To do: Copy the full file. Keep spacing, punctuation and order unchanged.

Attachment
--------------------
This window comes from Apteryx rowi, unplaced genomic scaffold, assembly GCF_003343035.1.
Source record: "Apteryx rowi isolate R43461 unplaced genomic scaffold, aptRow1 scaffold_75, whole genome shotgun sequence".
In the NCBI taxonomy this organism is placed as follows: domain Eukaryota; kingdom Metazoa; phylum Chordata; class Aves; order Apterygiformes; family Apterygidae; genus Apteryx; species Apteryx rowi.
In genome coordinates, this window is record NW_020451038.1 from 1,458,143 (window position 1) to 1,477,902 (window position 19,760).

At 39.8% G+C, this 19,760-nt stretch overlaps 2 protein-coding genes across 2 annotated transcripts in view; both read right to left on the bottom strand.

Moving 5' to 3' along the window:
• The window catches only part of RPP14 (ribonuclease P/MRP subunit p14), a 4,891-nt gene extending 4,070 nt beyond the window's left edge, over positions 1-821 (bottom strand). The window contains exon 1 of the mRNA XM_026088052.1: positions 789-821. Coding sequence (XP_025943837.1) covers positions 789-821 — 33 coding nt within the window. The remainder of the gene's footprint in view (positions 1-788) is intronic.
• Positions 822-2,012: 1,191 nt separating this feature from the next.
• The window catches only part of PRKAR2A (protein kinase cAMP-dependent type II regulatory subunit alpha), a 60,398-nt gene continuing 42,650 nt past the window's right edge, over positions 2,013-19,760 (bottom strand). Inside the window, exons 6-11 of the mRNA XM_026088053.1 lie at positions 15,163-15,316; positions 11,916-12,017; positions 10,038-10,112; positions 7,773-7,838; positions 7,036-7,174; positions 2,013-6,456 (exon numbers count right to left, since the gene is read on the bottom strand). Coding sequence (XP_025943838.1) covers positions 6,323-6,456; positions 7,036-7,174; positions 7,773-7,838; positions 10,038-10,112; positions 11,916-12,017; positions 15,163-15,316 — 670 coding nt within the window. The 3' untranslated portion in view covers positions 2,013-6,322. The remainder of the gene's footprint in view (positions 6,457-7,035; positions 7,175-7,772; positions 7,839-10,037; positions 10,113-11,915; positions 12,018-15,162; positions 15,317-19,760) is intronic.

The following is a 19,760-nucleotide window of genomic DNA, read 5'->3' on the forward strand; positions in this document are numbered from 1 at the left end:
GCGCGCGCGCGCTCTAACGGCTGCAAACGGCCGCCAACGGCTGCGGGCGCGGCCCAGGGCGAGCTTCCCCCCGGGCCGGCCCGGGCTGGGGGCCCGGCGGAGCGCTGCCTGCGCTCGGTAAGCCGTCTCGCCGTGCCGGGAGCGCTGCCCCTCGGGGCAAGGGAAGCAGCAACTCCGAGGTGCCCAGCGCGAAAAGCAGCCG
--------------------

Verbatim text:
This window comes from Apteryx rowi, unplaced genomic scaffold, assembly GCF_003343035.1.
Source record: "Apteryx rowi isolate R43461 unplaced genomic scaffold, aptRow1 scaffold_75, whole genome shotgun sequence".
In the NCBI taxonomy this organism is placed as follows: domain Eukaryota; kingdom Metazoa; phylum Chordata; class Aves; order Apterygiformes; family Apterygidae; genus Apteryx; species Apteryx rowi.
In genome coordinates, this window is record NW_020451038.1 from 1,458,143 (window position 1) to 1,477,902 (window position 19,760).

At 39.8% G+C, this 19,760-nt stretch overlaps 2 protein-coding genes across 2 annotated transcripts in view; both read right to left on the bottom strand.

Moving 5' to 3' along the window:
• The window catches only part of RPP14 (ribonuclease P/MRP subunit p14), a 4,891-nt gene extending 4,070 nt beyond the window's left edge, over positions 1-821 (bottom strand). The window contains exon 1 of the mRNA XM_026088052.1: positions 789-821. Coding sequence (XP_025943837.1) covers positions 789-821 — 33 coding nt within the window. The remainder of the gene's footprint in view (positions 1-788) is intronic.
• Positions 822-2,012: 1,191 nt separating this feature from the next.
• The window catches only part of PRKAR2A (protein kinase cAMP-dependent type II regulatory subunit alpha), a 60,398-nt gene continuing 42,650 nt past the window's right edge, over positions 2,013-19,760 (bottom strand). Inside the window, exons 6-11 of the mRNA XM_026088053.1 lie at positions 15,163-15,316; positions 11,916-12,017; positions 10,038-10,112; positions 7,773-7,838; positions 7,036-7,174; positions 2,013-6,456 (exon numbers count right to left, since the gene is read on the bottom strand). Coding sequence (XP_025943838.1) covers positions 6,323-6,456; positions 7,036-7,174; positions 7,773-7,838; positions 10,038-10,112; positions 11,916-12,017; positions 15,163-15,316 — 670 coding nt within the window. The 3' untranslated portion in view covers positions 2,013-6,322. The remainder of the gene's footprint in view (positions 6,457-7,035; positions 7,175-7,772; positions 7,839-10,037; positions 10,113-11,915; positions 12,018-15,162; positions 15,317-19,760) is intronic.

The following is a 19,760-nucleotide window of genomic DNA, read 5'->3' on the forward strand; positions in this document are numbered from 1 at the left end:
GCGCGCGCGCGCTCTAACGGCTGCAAACGGCCGCCAACGGCTGCGGGCGCGGCCCAGGGCGAGCTTCCCCCCGGGCCGGCCCGGGCTGGGGGCCCGGCGGAGCGCTGCCTGCGCTCGGTAAGCCGTCTCGCCGTGCCGGGAGCGCTGCCCCTCGGGGCAAGGGAAGCAGCAACTCCGAGGTGCCCAGCGCGAAAAGCAGCCG